CARMA is the Combined Array for Research in Millimeter-wave Astronomy. It’s a collection of 23 small- to medium-size radio telescopes at the south end of the White Mountains, in a pretty remote part of Inyo County, California (map). Every year, on a Saturday in early June, the good people there host an open house so that curious folks like me can come learn about their mind-bending astronomical research. And see their amazing technology up close. And enjoy a hot dog lunch in the shade.
CARMA is at Cedar Flat, just off State Route 168, near Westgard Pass, at 7,200 feet. It’s an “array” because several antennas look at the same object at the same time, creating images far more detailed than any one antenna could create on its own. It’s a “combined” array, because it includes six 10.4-meter antennas that previously lived in nearby Owens Valley, nine 6.1-meter antennas previously installed at Hat Creek in northern California, and eight additional 3.5-meter antennas.
First stop: a tour of the observing and signal processing facilities. This is the Correlator Room, where radio signals from distant stars and galaxies, collected by several antennas, are combined and processed to pull a very faint signal out from a lot of loud noise (think of extracting a faintly whispered message from the loudest static between stations on the AM radio dial).
They use radio waves as short as a millimeter to measure the speeds, masses, and composition of objects within our own solar system and on the farthest detectable edges of the universe. From this, they decipher the evolution and properties of everything we see in the sky. Somehow, they make it sound almost easy.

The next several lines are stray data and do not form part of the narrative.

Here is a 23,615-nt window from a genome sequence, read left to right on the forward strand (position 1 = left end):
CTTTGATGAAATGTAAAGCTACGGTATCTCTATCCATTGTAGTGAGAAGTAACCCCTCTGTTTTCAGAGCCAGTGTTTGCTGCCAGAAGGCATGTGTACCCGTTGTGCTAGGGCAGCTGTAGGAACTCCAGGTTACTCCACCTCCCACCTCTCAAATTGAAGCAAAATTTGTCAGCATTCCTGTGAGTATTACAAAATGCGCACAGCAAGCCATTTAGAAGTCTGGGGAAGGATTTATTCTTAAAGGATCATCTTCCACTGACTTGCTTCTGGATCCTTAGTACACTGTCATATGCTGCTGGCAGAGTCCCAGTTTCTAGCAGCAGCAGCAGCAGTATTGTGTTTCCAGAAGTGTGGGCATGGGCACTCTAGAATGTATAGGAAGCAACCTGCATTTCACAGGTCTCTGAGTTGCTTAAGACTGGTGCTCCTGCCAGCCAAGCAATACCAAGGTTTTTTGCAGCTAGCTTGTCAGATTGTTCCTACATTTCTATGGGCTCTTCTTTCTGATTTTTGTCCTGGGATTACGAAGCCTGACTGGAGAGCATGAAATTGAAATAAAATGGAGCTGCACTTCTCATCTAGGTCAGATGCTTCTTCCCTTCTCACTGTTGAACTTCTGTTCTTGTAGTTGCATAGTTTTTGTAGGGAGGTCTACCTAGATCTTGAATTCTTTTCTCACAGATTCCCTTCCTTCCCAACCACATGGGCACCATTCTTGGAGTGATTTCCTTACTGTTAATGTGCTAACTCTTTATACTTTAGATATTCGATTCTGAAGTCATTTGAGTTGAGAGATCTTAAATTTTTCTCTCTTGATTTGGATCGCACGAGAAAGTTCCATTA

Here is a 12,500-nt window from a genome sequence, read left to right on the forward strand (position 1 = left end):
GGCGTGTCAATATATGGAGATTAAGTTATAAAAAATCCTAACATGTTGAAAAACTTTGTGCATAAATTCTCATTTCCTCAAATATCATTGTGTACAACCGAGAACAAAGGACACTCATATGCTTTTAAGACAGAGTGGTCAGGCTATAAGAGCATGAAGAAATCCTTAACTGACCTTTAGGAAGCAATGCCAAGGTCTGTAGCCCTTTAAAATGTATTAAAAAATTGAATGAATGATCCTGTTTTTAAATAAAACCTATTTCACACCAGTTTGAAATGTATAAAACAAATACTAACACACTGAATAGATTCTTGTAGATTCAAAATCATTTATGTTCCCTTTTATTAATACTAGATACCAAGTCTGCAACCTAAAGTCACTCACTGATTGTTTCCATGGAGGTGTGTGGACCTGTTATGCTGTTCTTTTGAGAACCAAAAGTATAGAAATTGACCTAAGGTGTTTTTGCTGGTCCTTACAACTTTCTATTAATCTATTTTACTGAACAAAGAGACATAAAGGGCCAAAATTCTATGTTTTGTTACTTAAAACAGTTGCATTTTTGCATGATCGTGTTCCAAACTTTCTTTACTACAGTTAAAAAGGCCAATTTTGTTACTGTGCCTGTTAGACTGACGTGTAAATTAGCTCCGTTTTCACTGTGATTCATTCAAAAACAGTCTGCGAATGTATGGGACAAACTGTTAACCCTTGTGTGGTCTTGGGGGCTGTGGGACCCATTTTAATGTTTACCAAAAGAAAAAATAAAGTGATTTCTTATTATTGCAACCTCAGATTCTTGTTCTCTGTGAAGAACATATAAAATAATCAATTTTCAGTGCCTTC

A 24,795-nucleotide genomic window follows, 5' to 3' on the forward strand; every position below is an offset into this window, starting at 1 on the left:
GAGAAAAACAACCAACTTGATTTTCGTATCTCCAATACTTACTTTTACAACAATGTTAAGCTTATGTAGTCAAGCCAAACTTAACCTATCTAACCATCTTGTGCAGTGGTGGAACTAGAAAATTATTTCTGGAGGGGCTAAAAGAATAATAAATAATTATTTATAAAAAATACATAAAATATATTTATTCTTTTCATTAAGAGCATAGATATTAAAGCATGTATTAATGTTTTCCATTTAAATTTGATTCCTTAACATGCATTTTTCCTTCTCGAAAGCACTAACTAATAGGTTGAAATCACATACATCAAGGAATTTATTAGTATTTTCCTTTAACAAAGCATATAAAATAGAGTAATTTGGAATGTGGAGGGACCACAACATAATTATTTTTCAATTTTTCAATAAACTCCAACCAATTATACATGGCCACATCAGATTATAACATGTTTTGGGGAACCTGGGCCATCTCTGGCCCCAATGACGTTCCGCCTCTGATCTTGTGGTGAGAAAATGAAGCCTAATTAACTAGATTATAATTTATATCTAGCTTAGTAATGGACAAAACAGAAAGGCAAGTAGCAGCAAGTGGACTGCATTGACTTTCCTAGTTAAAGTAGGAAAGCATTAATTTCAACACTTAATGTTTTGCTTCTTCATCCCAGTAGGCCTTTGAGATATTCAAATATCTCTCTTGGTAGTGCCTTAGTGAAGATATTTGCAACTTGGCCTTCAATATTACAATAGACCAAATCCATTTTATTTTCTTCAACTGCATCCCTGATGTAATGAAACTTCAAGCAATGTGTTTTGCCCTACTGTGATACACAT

Here’s one of the 10.4-meter (diameter) antennas.
Radio telescopes have mirrors, too. They don’t need to be as smooth and shiny as the mirrors in optical telescopes, but they are highly reflective for radio waves just a millimeter or two in length. The first mirror is the big dish; the second mirror sits on a tripod above the middle of the dish and focuses the signal toward the diagonal plate in the middle of the picture above. This third mirror reflects the signal through the opening at left, toward the actual antenna. The antenna itself is only about as long as the wavelengths it is collecting: a few millimeters or less. And it’s cooled with liquid helium to an incredible 4 degrees Kelvin (that’s minus 452 degrees Fahrenheit) to avoid adding more noise to an already faint signal.
A group of 6.1-meter antennas.
A squad of 3.5-meter antennas.
The antennas in the array are moved into different configurations several times a year to enable different kinds of astronomical viewing and in response to seasonal changes in atmospheric conditions. Generally, the antennas are closer together in summer and farther apart in winter. But how do you pick up a delicate radio telescope weighing many tons? You use the custom-built transporter, above, designed by the man standing at its center. And you move it, slowly, with the 6-wheel drive Oshkosh behemoth pictured below.
Check out CARMA’s web site for pictures of what they look at with their instruments!
Tim Messick Photography • Graphics
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